Hangovers are tough. People drink a lot to avoid stress. Alcohol users may remember their last positive memories with alcohol, and this may also motivate them. Nowadays people also drink for fun and to entertain themselves. Drinking alcohol in many families is a pervasive thing. Some also drink alcohol to become rebels. This is often seen especially in youngsters. Alcohol is being used for exceptional situations like parties and weddings. After all this, we have a question in mind what hangover does to the body? Will it be safe to drink?1
A hangover is a symptom that leads to drinking too much alcohol. Symptoms of a hangover are weakness, fatigue, thirst, stomach pain, nausea, vertigo, sensitivity to light and sound. A hangover can be distant from person to person. Hangover symptoms peak resolves when the concentration of alcohol in the body goes to zero. Symptoms can last about 24 hours or longer (depending upon several factors like how much you drink, sex and your body size). Depending on the severity of symptoms, you could be low in your energy for two to three days.
A 2018 study associated with alcohol hangovers shows that a person may feel difficulty paying attention and remembering things, making it difficult to perform regular activities efficiently on the next day. As a result, you may feel sluggish the whole day.3,4
Alcohol is not only toxic but also a diuretic to our bodies. Which means it makes you feel frequent urination. It draws all of the water out from our bodies. It can also lead to several other types of problems in our body, including headaches, nausea, vomiting, dry mouth. You also feel a little swollen in some regions of your body, like fingers and face.
Hangovers also affect the digastric mechanism. For example, alcohol directly affects the stomach lining, and in this case release of acid is increased. This can cause acidity, nausea and discomfort in sleep.
Alcohol effects on the liver:
Alcohol is mainly metabolized by the liver, developing a solution of acetaldehyde, a harmful, short stayed product, which participates in inflammation in the liver, brain, pancreas, GIT, and other body organs.
Hangovers dangerous or painfully:
Hangovers can be both dangerous and painful. During a hangover person's attention, muscle coordination can be distorted. Also, the potential to perform practical tasks such as driving, participating in your job, and attending to others can adversely affect you.
Myths and facts to get out of a hangover:
Specific actions such as taking a shower or drinking coffee can prevent hangovers. Still, there is no such thing that cures hangovers. The only path to avoid a hangover is to take alcohol in a minimum amount.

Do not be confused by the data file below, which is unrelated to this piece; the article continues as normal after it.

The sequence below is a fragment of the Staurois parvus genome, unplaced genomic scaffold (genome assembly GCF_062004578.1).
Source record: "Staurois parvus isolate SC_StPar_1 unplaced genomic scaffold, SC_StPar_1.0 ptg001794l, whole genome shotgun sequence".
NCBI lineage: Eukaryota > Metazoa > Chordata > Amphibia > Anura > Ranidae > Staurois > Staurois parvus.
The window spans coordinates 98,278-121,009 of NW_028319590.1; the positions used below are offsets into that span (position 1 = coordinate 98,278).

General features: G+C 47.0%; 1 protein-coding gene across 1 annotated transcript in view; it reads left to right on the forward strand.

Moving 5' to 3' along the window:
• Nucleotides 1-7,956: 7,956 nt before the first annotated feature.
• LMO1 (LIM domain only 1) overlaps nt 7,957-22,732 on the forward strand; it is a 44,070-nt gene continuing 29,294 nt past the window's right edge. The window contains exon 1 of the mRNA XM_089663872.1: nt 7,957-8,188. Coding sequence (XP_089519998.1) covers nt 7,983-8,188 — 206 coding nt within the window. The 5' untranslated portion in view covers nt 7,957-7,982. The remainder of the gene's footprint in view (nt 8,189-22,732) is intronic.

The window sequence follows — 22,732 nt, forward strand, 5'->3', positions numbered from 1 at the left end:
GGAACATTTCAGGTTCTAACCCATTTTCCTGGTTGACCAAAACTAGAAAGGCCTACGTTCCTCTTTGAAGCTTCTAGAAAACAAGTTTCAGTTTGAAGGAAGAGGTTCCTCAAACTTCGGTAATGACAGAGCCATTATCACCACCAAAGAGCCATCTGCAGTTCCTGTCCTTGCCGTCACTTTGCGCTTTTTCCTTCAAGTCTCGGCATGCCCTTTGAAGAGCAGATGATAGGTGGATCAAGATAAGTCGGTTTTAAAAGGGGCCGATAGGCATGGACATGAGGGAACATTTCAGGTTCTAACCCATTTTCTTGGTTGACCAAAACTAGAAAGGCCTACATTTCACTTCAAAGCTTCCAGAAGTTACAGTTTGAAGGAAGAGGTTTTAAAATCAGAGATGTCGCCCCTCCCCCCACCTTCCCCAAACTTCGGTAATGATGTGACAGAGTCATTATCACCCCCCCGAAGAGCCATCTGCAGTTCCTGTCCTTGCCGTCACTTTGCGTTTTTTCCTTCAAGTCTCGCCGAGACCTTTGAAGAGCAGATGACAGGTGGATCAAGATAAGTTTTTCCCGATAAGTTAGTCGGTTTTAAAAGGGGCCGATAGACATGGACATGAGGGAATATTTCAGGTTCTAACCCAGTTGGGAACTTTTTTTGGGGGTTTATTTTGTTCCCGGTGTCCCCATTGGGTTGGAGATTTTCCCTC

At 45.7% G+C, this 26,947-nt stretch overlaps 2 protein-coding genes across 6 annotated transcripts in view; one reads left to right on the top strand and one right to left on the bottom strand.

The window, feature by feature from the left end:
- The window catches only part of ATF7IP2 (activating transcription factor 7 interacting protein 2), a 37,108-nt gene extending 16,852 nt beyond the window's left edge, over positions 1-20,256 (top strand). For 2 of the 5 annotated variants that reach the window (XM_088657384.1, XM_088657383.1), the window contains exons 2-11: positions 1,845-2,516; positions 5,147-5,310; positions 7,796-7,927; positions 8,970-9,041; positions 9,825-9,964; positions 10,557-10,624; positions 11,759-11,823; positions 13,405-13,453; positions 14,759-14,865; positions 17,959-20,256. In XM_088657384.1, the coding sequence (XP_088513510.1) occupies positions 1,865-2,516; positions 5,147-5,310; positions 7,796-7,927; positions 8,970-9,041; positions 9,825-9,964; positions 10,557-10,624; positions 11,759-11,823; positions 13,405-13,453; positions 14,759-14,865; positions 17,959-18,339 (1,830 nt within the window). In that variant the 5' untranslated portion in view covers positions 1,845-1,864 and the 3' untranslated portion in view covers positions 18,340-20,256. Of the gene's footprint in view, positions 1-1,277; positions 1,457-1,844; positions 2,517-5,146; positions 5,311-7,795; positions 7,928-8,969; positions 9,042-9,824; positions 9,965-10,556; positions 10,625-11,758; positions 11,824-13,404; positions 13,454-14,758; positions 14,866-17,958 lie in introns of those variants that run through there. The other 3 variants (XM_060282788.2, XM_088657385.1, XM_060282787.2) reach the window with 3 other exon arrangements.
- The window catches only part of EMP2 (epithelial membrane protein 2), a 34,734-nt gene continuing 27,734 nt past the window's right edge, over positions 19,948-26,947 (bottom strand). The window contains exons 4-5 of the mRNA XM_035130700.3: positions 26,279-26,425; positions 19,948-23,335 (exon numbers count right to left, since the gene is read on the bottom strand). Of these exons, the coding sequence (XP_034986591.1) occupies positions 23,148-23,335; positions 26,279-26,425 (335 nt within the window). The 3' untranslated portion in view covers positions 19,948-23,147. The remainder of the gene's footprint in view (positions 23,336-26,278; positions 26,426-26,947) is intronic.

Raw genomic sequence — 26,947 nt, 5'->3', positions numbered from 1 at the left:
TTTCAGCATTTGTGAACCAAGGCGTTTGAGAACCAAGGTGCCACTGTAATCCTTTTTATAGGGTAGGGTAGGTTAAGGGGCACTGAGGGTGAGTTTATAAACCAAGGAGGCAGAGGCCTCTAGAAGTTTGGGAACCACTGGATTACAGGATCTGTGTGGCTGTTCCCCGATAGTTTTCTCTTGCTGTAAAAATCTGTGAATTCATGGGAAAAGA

Remedies for a hangover:
Many remedies for relieving hangovers are described on social media, but none have been scientifically confirmed. There is no magic potion for whipping hangovers. Only time can cure it. A person must wait for the body to release toxic byproducts from the body. It is essential to note that alcohol is harmful to the liver, and its enzymes can be detrimental.
To help calm their hangovers, some people use sports drinks that are rich in electrolytes. Unfortunately, in this case, electrolyte imbalance occurs, and urination increases. Thus, leading to maximal removal of metabolized alcohol out of the body. In most people, the body will revive electrolyte gimballing once the impact of alcohol subsides.
So, the answer to the question "what hangover does to the body?". Alcohol above the maximum amount of drinking capacity is toxic. It leads to deadly hangovers, plus it also damages our body in many diseases related to Alcohol. So ultimately, the only solution to a hangover is to avoid alcohol or drinking in moderation.5
- 9 Reasons Why People Drink - Alcohol and You Northern IrelandAlcohol and You Northern Ireland. https://www.alcoholandyouni.com/9-reasons-people-drink/.
- Young man in sleepwear suffering from headache in morning · Free Stock Photo. https://www.pexels.com/photo/young-man-in-sleepwear-suffering-from-headache-in-morning-3771115/.
- Ashton, K., Bellis, M. A., Davies, A. R., Hughes, K. & Winstock, A. Do emotions related to alcohol consumption differ by alcohol type? An international cross-sectional survey of emotions associated with alcohol consumption and influence on drink choice in different settings. BMJ Open 7, (2017).
- Hangovers | National Institute on Alcohol Abuse and Alcoholism (NIAAA). https://www.niaaa.nih.gov/publications/brochures-and-fact-sheets/hangovers.
- The science behind hangovers — and what to do when you get one |. https://ideas.ted.com/the-science-behind-hangovers-and-what-to-do-when-you-get-one-david-nutt/.